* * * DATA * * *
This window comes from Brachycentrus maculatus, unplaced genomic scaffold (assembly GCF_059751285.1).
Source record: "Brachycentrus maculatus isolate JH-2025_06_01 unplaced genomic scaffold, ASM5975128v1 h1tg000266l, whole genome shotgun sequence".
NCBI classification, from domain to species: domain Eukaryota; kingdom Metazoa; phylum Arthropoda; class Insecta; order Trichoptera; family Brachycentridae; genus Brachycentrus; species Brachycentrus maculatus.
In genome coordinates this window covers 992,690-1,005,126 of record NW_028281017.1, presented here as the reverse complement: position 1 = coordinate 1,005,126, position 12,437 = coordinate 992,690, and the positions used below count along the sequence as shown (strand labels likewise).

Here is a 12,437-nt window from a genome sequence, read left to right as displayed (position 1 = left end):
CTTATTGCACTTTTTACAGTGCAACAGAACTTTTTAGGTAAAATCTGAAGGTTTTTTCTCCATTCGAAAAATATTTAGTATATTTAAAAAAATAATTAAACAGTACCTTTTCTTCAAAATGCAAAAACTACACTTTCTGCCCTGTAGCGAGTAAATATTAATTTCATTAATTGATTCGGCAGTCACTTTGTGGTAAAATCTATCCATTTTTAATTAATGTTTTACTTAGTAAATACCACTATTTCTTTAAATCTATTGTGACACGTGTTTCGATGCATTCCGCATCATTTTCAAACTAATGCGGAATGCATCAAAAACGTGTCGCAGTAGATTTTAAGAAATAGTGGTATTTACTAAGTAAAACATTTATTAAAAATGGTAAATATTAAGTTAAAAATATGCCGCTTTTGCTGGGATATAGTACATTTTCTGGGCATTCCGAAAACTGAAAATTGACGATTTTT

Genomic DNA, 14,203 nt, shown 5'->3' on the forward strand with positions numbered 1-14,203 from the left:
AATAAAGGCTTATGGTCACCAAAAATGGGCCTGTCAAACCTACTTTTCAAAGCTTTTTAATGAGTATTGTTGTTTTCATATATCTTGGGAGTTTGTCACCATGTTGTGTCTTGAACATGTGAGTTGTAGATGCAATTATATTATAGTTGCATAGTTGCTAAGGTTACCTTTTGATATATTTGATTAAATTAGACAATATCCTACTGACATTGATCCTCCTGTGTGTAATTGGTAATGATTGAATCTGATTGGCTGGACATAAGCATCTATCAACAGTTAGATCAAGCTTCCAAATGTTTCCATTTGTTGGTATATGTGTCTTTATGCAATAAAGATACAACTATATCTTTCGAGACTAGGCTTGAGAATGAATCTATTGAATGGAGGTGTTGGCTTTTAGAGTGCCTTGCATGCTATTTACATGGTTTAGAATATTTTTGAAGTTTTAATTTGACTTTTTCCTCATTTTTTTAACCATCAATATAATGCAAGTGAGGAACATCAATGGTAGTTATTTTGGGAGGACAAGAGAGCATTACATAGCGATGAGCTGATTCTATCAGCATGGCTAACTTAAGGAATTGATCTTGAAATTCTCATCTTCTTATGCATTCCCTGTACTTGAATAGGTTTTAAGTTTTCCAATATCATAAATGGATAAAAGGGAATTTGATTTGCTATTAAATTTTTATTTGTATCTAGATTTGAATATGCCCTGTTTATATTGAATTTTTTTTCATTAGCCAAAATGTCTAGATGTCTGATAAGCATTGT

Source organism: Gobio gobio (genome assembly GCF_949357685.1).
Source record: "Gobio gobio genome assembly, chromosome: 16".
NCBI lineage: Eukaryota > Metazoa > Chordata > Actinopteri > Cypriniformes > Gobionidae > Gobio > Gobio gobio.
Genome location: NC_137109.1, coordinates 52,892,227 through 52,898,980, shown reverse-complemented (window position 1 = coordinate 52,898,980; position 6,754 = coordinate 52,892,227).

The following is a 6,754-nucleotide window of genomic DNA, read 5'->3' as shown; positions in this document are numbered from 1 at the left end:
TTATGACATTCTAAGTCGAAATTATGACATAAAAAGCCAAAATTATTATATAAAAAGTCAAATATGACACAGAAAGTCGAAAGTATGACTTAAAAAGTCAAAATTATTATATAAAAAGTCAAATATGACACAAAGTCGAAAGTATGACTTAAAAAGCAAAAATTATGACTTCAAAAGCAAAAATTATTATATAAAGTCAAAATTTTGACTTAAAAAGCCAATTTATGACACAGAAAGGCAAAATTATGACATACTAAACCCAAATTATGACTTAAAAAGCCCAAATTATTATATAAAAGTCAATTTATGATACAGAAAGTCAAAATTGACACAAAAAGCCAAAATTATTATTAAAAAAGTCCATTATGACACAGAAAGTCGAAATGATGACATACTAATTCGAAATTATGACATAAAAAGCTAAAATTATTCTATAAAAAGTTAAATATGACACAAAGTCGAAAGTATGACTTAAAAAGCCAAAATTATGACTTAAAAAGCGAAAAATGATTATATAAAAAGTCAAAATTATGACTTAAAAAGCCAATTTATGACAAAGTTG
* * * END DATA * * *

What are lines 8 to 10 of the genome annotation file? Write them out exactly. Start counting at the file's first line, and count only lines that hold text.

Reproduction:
AATAAAGGCTTATGGTCACCAAAAATGGGCCTGTCAAACCTACTTTTCAAAGCTTTTTAATGAGTATTGTTGTTTTCATATATCTTGGGAGTTTGTCACCATGTTGTGTCTTGAACATGTGAGTTGTAGATGCAATTATATTATAGTTGCATAGTTGCTAAGGTTACCTTTTGATATATTTGATTAAATTAGACAATATCCTACTGACATTGATCCTCCTGTGTGTAATTGGTAATGATTGAATCTGATTGGCTGGACATAAGCATCTATCAACAGTTAGATCAAGCTTCCAAATGTTTCCATTTGTTGGTATATGTGTCTTTATGCAATAAAGATACAACTATATCTTTCGAGACTAGGCTTGAGAATGAATCTATTGAATGGAGGTGTTGGCTTTTAGAGTGCCTTGCATGCTATTTACATGGTTTAGAATATTTTTGAAGTTTTAATTTGACTTTTTCCTCATTTTTTTAACCATCAATATAATGCAAGTGAGGAACATCAATGGTAGTTATTTTGGGAGGACAAGAGAGCATTACATAGCGATGAGCTGATTCTATCAGCATGGCTAACTTAAGGAATTGATCTTGAAATTCTCATCTTCTTATGCATTCCCTGTACTTGAATAGGTTTTAAGTTTTCCAATATCATAAATGGATAAAAGGGAATTTGATTTGCTATTAAATTTTTATTTGTATCTAGATTTGAATATGCCCTGTTTATATTGAATTTTTTTTCATTAGCCAAAATGTCTAGATGTCTGATAAGCATTGT

Source organism: Gobio gobio (genome assembly GCF_949357685.1).
Source record: "Gobio gobio genome assembly, chromosome: 16".